November 19, 2020 | by Linda Bloom
Kenneth Feinberg (holding microphone) speaks during a livestreamed panel discussion in Tampa, Fla., with members of the team that developed a new proposal that would maintain The United Methodist Church but allow traditionalist congregations to separate into a new denomination. The United Methodist Judicial Council expects to decide soon whether it has the jurisdiction to consider the constitutionality of legislation for a proposed plan for separating the denomination. File photo by Sam Hodges, UM News.
The United Methodist Judicial Council expects to decide soon whether it has the jurisdiction to consider the constitutionality of legislation for a proposed plan for separating the denomination.
A March 11 request from the Council of Bishops for a ruling on the Protocol of Reconciliation & Grace Through Separation has been added to the docket for the top court’s first judicial session since the coronavirus pandemic began. The court will also revisit a request concerning improper voting at the 2019 General Conference.
Both requests are now part of a revised docket held over from last spring. The pandemic and subsequent postponement of the 2020 United Methodist General Conference forced the cancellation of the court’s April 29-May 2 meeting in Minneapolis. General Conference is the denomination’s top lawmaking assembly.
Normally, the Judicial Council’s nine members — who live in the U.S., the Philippines, Liberia, Mozambique and Norway — meet together at different locations around the U.S. But it became clear the Fall 2020 session could not proceed in the usual way.
Instead, members of the court will “conduct its deliberations through a series of video conferences throughout the coming weeks and months,” the council announced on its website.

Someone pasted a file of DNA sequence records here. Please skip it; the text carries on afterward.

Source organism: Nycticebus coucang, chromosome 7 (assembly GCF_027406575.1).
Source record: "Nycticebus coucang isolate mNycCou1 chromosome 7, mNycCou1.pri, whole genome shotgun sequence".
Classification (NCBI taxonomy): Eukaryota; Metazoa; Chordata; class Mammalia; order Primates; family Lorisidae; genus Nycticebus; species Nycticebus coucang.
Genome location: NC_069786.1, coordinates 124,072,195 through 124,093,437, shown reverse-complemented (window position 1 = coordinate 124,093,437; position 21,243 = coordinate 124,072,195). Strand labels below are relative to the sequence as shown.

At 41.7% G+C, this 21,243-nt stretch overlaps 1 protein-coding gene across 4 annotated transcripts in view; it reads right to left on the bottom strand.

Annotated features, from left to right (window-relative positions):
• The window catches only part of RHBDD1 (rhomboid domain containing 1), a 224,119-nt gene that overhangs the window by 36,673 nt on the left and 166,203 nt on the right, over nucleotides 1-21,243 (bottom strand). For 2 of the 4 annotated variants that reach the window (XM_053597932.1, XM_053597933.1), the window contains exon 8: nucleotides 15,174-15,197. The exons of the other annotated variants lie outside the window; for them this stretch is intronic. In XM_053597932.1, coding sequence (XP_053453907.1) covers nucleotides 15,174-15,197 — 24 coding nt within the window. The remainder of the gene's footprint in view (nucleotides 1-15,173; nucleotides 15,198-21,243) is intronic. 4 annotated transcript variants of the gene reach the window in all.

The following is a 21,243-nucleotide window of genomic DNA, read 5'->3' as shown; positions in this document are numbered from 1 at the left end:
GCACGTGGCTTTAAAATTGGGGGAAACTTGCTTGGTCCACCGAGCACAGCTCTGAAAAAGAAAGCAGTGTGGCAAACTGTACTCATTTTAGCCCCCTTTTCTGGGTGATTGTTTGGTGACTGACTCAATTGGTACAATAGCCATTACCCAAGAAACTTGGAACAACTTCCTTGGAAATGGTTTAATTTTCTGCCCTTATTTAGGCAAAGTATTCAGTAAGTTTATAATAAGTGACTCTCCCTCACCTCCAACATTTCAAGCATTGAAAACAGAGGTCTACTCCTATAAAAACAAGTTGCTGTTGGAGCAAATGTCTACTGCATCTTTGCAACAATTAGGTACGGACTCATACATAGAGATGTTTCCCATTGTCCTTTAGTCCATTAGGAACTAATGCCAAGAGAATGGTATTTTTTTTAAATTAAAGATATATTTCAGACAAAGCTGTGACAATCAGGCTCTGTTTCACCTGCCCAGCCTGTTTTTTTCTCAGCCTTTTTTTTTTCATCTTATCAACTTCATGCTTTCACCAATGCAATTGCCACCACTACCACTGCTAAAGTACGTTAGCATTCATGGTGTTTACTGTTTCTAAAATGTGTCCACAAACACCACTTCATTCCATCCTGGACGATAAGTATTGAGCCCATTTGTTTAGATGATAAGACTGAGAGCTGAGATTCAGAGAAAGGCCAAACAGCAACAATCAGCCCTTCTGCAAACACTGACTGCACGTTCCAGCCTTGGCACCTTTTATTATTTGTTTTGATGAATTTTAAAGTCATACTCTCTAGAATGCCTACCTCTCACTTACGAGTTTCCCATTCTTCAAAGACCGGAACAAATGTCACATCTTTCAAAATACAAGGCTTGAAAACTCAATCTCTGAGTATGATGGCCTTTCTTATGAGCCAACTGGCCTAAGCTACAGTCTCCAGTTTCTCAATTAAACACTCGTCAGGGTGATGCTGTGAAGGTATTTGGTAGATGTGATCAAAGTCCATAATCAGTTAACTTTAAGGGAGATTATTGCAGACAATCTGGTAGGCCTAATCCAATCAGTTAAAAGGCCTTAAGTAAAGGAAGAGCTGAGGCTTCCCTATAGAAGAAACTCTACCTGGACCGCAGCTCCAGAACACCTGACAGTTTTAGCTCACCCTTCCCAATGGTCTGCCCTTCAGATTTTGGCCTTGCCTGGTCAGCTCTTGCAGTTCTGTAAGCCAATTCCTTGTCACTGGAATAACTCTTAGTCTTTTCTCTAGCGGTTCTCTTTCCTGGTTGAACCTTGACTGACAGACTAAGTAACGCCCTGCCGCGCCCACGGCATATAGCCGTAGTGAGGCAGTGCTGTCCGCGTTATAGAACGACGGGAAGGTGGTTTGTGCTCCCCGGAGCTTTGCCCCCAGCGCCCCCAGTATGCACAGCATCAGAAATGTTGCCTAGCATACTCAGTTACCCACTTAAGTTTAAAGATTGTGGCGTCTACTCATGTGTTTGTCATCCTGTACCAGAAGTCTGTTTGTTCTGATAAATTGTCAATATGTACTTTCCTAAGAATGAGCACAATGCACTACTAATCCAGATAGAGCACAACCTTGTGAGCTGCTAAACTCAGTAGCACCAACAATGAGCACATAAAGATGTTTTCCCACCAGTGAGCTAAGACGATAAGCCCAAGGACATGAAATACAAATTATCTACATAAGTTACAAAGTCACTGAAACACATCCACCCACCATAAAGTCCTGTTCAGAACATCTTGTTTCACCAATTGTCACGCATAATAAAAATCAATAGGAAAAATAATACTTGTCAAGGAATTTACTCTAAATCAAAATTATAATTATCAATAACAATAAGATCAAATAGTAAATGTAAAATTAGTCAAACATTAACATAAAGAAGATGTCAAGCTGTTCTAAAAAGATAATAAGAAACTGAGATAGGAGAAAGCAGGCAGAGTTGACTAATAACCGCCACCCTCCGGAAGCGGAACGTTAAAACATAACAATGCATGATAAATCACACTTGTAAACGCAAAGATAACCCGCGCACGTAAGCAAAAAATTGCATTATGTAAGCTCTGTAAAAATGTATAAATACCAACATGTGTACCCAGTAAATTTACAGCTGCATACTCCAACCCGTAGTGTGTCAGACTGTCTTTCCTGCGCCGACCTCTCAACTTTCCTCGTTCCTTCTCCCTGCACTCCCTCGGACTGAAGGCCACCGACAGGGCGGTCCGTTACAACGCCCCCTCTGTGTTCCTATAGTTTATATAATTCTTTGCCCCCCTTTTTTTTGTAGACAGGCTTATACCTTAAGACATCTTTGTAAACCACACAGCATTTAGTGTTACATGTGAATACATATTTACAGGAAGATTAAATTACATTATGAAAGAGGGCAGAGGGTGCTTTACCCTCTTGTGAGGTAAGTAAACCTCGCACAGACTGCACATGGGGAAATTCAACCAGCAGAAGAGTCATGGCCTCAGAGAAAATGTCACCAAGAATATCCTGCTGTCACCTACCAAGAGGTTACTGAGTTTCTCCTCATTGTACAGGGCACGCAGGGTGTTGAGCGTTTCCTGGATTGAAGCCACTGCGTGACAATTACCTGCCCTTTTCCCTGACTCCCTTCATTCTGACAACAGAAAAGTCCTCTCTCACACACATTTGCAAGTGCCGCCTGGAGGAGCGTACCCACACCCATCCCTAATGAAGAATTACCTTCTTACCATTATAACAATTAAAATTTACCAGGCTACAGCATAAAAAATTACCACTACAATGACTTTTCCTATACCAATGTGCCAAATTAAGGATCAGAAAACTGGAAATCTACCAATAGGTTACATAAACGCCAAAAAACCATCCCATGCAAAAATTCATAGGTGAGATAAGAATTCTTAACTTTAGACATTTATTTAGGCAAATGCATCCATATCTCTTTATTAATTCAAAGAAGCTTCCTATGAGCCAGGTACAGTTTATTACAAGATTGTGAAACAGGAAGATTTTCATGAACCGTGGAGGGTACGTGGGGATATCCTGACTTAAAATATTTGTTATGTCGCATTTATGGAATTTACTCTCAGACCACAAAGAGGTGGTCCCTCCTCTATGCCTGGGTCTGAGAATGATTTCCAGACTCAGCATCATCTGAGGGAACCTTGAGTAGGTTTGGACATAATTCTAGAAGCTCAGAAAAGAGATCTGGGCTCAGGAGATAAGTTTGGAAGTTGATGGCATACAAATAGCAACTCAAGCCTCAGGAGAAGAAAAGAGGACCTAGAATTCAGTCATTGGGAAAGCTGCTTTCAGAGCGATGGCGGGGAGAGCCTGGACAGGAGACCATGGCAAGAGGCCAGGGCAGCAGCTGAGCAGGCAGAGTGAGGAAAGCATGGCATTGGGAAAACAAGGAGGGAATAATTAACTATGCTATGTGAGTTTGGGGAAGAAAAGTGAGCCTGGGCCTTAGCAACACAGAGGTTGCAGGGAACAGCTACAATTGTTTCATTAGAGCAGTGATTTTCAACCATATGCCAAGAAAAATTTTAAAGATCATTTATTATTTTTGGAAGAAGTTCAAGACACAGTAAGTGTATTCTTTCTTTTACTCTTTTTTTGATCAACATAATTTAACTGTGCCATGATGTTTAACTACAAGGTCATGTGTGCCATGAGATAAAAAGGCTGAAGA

Decisions on docket items will be published on the website “as each decision and memorandum is perfected,” the announcement said. No oral hearings will take place.
“This is a new process for the Judicial Council,” the announcement said. “There is a 16-hour time span among the time zones in which the members reside. The council will endeavor to remain faithful in its work albeit slower than meeting in person for one four-day session as is the custom. The Judicial Council asks for the denomination’s patience.”
Judicial Council had received briefs already for items on the original spring docket. The protocol and three other new items added to the revised 2020 docket, items 0420-15, 16, 17 and 18, will be posted by Nov. 18 and the deadline for submission of all briefs is Dec.18.
Those items include a review of a bishop’s ruling of law requested during a special session of the Alaska Annual Conference concerning missionary conference status and a request for a declaratory decision from the Council of Bishops regarding Judicial Council Decision 1383, an earlier ruling on Book of Discipline provisions on administrative process on changes in clergy status.
The court also added a request for a declaratory decision from the General Council on Finance and Administration related to apportionments, the shares each annual conference pays to support international, national and regional missions.
A diverse group of representatives from United Methodist advocacy groups and several bishops from around the world collaborated on the Protocol of Reconciliation & Grace Through Separation, which was made public early this year.